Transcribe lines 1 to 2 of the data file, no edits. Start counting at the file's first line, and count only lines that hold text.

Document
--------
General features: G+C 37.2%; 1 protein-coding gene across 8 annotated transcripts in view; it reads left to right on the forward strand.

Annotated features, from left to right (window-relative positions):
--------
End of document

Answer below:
General features: G+C 37.2%; 1 protein-coding gene across 8 annotated transcripts in view; it reads left to right on the forward strand.

Annotated features, from left to right (window-relative positions):